The distribution of wildlife on Earth is changing with the climate, making conditions more favorable to odd species such as trumpeter swans, beetles, marmots, albatross, killer whales and white-tailed deer.
Another creature that is likely to flourish in warmer waters is the Schistocephalus solidus tapeworm. The parasite spends most of its life growing inside the three-spined stickleback fish, which is about the size of a small sardine and lives in oceans and lakes throughout the Northern Hemisphere.
Certain species of insects, like mosquitoes, ticks and invasive beetles, are also expected to benefit from warmer temperatures. In fact, a 2003 study published by the Ecological Society of America concluded that "all aspects of insect outbreak behavior will intensify as the climate warms."
That was an interesting article Ruth -- thanks for posting it.
Considering that humanity does not have the resolve to change our habits, we might as well think of ways to live with the mess that results. Can you eat marmots? I'm vegetarian, so all I can hope for is giant turnips or something equally strange. Like the big veggies in Woody Allen's movie Sleeper.
Most of us will probably eat power bars made of roaches. Only the 1% will be able to afford marmots.
The roach power bars might be healthy. Lots of roughage. Good for colon health. I bet there will be chickens too. Chickens eat anything. Even roaches.
I saw a TV program about locust plagues that said when chickens ate the locusts, their flesh became inedible. I'm wondering if that would apply here too.
In judeo-christian chickens. Atheist chickens will be fine. Plus, I just want the eggs.
What natural products exist that repel insects, especially mosquitos? My daughter's family lives in the forest of NE Washington state, with lots of critters of all kinds. How do we protect them and their animals?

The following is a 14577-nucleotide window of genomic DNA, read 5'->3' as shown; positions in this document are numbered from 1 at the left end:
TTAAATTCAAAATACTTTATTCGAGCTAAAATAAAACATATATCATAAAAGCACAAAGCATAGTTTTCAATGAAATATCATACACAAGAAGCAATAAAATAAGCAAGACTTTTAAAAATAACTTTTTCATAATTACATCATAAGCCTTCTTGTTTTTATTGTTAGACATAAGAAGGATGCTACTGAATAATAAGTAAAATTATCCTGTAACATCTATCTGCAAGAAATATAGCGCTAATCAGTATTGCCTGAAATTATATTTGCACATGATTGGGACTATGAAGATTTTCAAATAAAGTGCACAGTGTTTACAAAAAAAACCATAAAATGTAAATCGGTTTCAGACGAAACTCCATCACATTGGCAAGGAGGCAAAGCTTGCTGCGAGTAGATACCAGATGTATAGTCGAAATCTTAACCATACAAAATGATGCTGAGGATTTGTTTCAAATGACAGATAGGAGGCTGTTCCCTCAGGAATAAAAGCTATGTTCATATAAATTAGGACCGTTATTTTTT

Encouraging birds that eat mosquitoes might help some.
oh cool - thanks for the link
I didn't know that dragonflies ate mosquitoes. Thanks for the link.
Sentient, good information. Thanks.
We've seen the spread of previously tropical diseases like West Nile virus across the US. When I was in north Houston last August, one in every three mosquitoes sampled in my neighborhood were found to be carrying West Nile and St. Louis encephalitis viruses. In southeastern Texas, other tropical diseases such as dengue and malaria are ocurring more often - and not just among recent immigrants. I think we'll see outbreaks of malaria, dengue, and yellow fever in the south and east as the range of Aedes and Anopheles mosquitoes expands with warming temperatures. Lack of decent access to healthcare for the 99% will make this even more of an issue.
Another blindingly obvious result of warming is the destruction of the whitebark pine in the northwest. Parts of Idaho and Montana are practically denuded, whole forests brown and dead due to an explosive pine bark beetle infestation that seems unstoppable. The beetles have always been there, but they used to be controlled by subzero winter temperatures, which now seem to be a thing of the past. Many animals and birds depend on the seeds of the whitebark pine for food, and I haven't heard of many alternatives for them. Here in Puget Sound, there have been reports of usually tropical fish species being caught or sighted.
It really chaps my ass when, in spite of the thudding weight of evidence, the GOP and their idiotic minions crow about how a snowstorm in Atlanta debunks global warming or how, if warming is real, humans aren't responsible for it....because God is in charge and he wouldn't let that happen, right?